Main Navigation

Legacy Giving Awareness Month

The university has a long history of honoring the legacy of those individuals who have included gifts from their estate plans.

In honor of October being National Estate Planning Awareness Month, beginning on Oct. 1, the U is kicking off Legacy Giving Awareness Month. The university has a long history of honoring the legacy of those individuals who have included gifts from their estate plans. Whether it be a gift from a will to establish a scholarship, or beneficiary designation from a retirement account to support research, legacy gifts have been an integral part of the university’s history since its founding.

“It’s my pleasure to help kickoff the U’s inaugural Legacy Giving Awareness Month. We are grateful to the members of our John R. Park Legacy Society for their commitment to the University of Utah,” says Taylor Randall, President of the University of Utah. “It takes great foresight to plan for a legacy of impact. Our legacy donors understand that their gifts to the university will have a significant future impact on the lives of our students and community.”

Upon the passing of the U’s first president, John R. Park, the university received his entire estate.

“In as much as my life work has been devoted to the educational interests of my state, and mindful of its future welfare, I hereby direct that the whole of my estate shall be converted into available funds by my executor at a time when my executor shall deem it most expedient, and that said funds shall be transferred and given to the University of Utah.” – John R. Park

From this legacy gift an endowed fellowship was created for graduate students and/or others employed as teachers by the university to pursue courses of study in educational institutions abroad or outside the university. Originally established in 1922, this endowment is still providing financial support to our future educations almost 100 years later.

“Legacy giving is special, as it represents both a means by which donors may commit resources as well as an enduring confidence that charitable giving extending beyond one’s lifetime will create rewarding and sustainable funding sources for future generations,” said Heidi DeWitt Woodbury, vice president for University Advancement. “I am always honored and deeply appreciative when meeting legacy giving donors and learning of their commitments because I know they have placed great trust in the University of Utah to steward and utilize their gifts to the greatest extent possible.”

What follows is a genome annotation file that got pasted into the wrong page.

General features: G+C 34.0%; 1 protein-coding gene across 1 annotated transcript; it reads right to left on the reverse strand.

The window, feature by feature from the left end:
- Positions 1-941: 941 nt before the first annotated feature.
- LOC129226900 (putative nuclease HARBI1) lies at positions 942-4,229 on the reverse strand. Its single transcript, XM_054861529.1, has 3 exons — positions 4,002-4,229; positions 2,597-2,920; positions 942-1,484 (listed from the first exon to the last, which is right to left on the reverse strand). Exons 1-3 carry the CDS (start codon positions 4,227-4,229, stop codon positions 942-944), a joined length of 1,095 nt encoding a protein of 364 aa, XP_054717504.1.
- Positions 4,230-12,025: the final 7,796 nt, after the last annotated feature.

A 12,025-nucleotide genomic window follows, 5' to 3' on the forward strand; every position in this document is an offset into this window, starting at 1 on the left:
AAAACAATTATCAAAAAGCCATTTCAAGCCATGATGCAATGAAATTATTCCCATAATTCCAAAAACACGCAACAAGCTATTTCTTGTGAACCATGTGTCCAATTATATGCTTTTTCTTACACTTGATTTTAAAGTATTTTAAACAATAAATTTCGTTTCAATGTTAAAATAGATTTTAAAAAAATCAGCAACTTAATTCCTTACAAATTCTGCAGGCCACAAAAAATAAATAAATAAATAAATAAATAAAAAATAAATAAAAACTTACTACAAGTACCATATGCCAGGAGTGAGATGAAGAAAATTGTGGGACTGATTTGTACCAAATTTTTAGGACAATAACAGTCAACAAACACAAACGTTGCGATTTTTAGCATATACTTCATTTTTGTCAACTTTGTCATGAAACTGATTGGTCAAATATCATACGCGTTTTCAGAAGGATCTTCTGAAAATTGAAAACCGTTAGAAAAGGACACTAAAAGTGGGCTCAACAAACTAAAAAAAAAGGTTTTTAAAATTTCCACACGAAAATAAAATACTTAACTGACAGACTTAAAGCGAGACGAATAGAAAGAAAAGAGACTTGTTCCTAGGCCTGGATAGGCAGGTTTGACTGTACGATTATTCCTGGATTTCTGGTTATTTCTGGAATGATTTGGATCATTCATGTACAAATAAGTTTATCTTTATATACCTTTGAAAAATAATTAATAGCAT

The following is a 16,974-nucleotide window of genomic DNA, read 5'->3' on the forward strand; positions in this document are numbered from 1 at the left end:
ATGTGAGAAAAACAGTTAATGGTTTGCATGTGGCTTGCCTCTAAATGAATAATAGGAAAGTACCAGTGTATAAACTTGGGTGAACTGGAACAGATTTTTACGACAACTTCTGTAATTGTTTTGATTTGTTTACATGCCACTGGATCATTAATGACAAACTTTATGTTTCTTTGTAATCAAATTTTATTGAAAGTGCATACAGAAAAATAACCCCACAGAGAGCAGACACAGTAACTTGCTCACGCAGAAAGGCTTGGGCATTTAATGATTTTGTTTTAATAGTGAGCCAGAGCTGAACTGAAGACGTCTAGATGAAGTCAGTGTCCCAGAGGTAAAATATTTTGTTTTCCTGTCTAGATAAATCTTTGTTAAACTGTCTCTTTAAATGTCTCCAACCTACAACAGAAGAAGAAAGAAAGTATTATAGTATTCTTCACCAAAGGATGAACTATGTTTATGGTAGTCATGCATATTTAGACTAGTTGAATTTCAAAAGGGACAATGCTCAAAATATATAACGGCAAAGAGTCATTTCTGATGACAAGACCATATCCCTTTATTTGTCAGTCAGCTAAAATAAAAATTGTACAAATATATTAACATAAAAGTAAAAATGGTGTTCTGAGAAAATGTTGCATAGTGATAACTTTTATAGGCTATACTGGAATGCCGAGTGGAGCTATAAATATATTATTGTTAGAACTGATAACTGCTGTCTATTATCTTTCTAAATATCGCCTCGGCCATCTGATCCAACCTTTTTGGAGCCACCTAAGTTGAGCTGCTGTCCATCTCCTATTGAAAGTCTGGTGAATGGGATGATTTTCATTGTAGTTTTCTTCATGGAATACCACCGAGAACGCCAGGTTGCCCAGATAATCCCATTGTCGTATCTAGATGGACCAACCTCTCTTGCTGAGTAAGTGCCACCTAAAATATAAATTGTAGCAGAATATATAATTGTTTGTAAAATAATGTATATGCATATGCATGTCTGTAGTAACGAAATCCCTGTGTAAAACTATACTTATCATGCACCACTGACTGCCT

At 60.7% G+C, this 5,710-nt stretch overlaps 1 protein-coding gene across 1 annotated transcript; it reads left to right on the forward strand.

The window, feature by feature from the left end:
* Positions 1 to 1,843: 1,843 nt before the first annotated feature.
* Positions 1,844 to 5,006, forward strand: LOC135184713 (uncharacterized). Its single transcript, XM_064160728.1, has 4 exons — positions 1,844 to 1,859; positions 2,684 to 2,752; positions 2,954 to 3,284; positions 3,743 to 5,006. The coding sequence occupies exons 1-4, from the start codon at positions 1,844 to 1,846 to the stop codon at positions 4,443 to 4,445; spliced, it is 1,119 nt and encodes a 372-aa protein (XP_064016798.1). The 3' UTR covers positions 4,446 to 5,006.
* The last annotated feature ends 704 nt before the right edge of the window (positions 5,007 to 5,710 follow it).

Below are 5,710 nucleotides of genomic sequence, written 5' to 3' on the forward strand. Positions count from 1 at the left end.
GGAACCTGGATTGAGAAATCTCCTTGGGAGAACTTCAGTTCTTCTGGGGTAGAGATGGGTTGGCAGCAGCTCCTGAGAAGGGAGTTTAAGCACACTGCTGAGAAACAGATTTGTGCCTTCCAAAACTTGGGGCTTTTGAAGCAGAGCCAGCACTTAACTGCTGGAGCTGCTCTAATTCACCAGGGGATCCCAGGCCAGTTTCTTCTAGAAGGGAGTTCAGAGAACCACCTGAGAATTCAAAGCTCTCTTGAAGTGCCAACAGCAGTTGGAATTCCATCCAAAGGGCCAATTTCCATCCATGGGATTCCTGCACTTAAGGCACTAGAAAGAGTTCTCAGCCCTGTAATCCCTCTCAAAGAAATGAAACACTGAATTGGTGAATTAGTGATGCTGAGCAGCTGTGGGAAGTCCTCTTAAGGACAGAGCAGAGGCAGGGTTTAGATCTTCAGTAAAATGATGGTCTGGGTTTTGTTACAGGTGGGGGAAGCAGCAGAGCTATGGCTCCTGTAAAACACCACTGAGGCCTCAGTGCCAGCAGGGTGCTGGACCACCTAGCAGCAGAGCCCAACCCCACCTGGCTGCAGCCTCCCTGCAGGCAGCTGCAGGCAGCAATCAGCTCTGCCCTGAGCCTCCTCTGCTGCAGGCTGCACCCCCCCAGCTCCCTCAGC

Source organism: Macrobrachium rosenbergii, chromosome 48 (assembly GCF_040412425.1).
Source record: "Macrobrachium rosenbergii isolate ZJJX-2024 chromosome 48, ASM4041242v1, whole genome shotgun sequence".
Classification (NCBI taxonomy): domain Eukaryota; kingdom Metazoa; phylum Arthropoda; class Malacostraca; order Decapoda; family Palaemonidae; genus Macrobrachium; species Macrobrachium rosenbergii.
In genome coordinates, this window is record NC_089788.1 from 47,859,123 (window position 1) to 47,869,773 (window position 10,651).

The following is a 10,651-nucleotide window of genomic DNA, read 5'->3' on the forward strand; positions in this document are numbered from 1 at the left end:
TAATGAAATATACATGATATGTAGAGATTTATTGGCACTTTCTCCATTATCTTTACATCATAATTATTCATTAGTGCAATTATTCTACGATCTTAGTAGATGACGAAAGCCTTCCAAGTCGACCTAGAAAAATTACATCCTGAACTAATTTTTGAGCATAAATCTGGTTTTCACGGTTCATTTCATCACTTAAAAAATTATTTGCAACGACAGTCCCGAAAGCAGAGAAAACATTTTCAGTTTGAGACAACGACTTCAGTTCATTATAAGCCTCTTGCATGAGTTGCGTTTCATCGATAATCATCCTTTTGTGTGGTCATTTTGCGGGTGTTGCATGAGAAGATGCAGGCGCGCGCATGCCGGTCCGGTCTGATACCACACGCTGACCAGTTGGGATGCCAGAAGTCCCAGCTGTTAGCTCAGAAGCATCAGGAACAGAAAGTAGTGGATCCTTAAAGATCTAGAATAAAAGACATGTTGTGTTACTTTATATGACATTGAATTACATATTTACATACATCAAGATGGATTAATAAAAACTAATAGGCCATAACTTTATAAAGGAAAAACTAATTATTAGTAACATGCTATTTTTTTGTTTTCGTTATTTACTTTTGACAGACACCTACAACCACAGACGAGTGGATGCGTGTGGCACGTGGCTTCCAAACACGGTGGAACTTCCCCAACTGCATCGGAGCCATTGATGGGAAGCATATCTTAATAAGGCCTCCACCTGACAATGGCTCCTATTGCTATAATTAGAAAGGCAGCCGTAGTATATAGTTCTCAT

Park left his entire library of 3,400 volumes to the university. Included in his library were several rare and valuable volumes of the ancient classics, and a copy of the “Latin Vulgate,” published in the 16th century. Some of the volumes in Park’s legacy gift are still a part of Marriott Library’s rare book collection today.

Throughout the month of October, University Advancement will take time to give extra thanks and honor all those who have so generously included the university in their estate plans over the years.  Legacy gifts are a vital asset allowing the university plan for the long-term needs of its charitable mission. Several wonderful stories have been gathered and posted to  from donors whose legacy gifts have had an incredible impact on our students, our faculty and university.